The Boy Who Loved Books: A Memoir Paperback – 28 Jun 2008
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'A rich, brave and rewarding book' (The Times)
'His story is both a tale of personal redemption and a reflection on changes in the way society treats its children' (Choice)
'This touching, and in places extremely funny memoir, shows how (Sutherland's) leap into literature was far from straightforward . . . a memoir uncompromised by sentimentality . . . Impressively honest' (Independent on Sunday)
'A rueful autobiography by the admired literary critic' (Sunday Telegraph)
'Hilarious and horrifying' (Evening Standard)
'A thoughtful and engaging biography' (Morning Star)
This is the story of how books saved one man's life - twiceSee all Product Description
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Top Customer Reviews
John Sutherland catches the spirit of what it feels like to be an only child, although in fact he had two parents alive in his early years. The severance between John and his mother could be in part attributed to his father’s early death, although WW2 and his mother’s willingness, if not eagerness, to foist her only son off on to his grandmother Salter, and indeed anyone else available, makes it plain that her need to be shot of him predominated.
Sutherland makes it plain that his devotion to school was minimal. He learned to be ‘a bad timekeeper, a bookworm and stale chip eater’ in Colchester, around which the bulk of the memoir revolves. His mother ensured that he had adult care, pocket money and what for those days was very good schooling, but he preferred movies, fishing and of course books, preferably not assigned texts. At that time of life it could be said he preferred Fanny Hill to ‘Fern Hill.’ Sir Cyril Burt’s IQ tests which dominated school curricular for decades are Sutherland’s bête noire, although Butler’s Education Act incurs his constant approval.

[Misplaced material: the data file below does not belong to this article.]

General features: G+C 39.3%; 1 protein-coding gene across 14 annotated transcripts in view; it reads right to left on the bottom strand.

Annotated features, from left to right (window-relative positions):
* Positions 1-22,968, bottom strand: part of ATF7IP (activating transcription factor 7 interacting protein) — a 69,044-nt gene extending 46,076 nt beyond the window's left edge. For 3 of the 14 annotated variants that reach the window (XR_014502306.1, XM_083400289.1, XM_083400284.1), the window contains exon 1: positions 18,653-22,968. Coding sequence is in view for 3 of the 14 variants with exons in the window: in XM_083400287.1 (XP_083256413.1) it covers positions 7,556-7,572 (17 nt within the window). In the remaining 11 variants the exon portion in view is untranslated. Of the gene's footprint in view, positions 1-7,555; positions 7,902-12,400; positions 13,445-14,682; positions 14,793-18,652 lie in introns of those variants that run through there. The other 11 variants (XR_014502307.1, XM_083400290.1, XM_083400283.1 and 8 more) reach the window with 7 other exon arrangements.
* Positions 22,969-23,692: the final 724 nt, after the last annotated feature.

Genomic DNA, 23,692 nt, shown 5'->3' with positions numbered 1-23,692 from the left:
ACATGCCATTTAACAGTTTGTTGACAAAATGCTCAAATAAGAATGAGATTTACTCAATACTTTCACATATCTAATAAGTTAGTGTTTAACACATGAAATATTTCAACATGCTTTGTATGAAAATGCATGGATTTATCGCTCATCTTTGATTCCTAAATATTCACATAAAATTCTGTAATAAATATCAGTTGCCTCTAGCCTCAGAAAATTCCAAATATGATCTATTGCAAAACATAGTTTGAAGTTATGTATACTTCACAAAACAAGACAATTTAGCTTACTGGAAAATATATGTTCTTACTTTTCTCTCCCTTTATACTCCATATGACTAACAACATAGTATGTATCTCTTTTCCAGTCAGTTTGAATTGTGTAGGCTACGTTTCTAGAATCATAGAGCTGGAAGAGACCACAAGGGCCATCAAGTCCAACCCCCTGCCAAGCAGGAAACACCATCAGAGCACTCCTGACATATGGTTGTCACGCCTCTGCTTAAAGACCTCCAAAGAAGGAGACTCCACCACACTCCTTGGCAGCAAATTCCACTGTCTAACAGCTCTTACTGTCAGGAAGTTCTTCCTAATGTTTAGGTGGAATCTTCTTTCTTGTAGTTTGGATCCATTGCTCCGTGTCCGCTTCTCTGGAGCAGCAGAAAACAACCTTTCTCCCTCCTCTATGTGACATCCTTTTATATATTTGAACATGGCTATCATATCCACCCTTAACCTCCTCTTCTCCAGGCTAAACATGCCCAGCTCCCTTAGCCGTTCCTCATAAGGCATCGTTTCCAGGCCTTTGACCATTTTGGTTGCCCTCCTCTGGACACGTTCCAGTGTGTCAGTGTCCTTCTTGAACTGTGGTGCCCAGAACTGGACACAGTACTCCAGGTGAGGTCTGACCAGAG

As one might expect from a Lord Northcliffe Professor at UCL the book is bejewelled with literary reference. Books are his friends and he will go anywhere to talk about them, be they never so humble (Warwick Deeping) or superficial (Colin Wilson). Sutherland rose to the top despite Burt and beer (he is proud to have been a member of Alcoholics Anonymous). He is equally proud of his attendance at his failgate entrance into higher education at the once-despised Leicester University, citing its many luminaries including Richard Hoggart, another boy who needed no Oxbridge credentials to make it big in academe.Read more ›
The middle of the last century was evidently not a good time to be a child, such is the rash of books describing what one national bookseller now categorises on its shelves as "Tragic Childhoods". I have read a few of these, the determining factor in my choice being not the degree of tragedy displayed on the back cover of the books but whether I am actually interested to read about the author for other reasons. Having just read and enjoyed Sutherland's "How to Read a Novel", I decided to read The Boy Who Loved Books, partly because the title could equally have applied to me a good many years ago.
Fortunately, despite the hardship of Sutherland's early life, the label "tragic childhood" does not apply to this autobiography. This is mainly because Sutherland does not blame anyone for what happened to him, nor does he like others explain later tragic years (there were none) to the lingering effects of his undoubtedly difficult childhood. In fact, the book is humorous and amusing, and more in the style of V S Pritchett than Dave Feltzer. This book will not make you shudder at painstakingly described cruelty and abuse.
Sutherland was brought up mainly in Colchester with periods of time in Leith and London, but the setting is mainly Essex, a rural county where even the Colchester had more of the countryside than the city about it. Poverty was Sutherland's lot for a great part of his early life, but in later years, after his mother's relationship with a wealthy Argentinian the money flowed a little easier, with weekly "ten bob notes" appearing through his teenage years.Read more ›
Most Recent Customer Reviews
John Sutherland's father died at about thirty. Sutherland tells us 'I passed his mark decades ago and have since passed it twice over'. That would make him ninety-ish. Read morePublished 22 months ago by Simon Barrett 'Il Penseroso'
This is a boring, self-regarding and humourless book which obviously the author felt compelled to write. It's a pity he felt compelled to share it. There is no love in it.Published on 28 July 2010 by Tony Heyes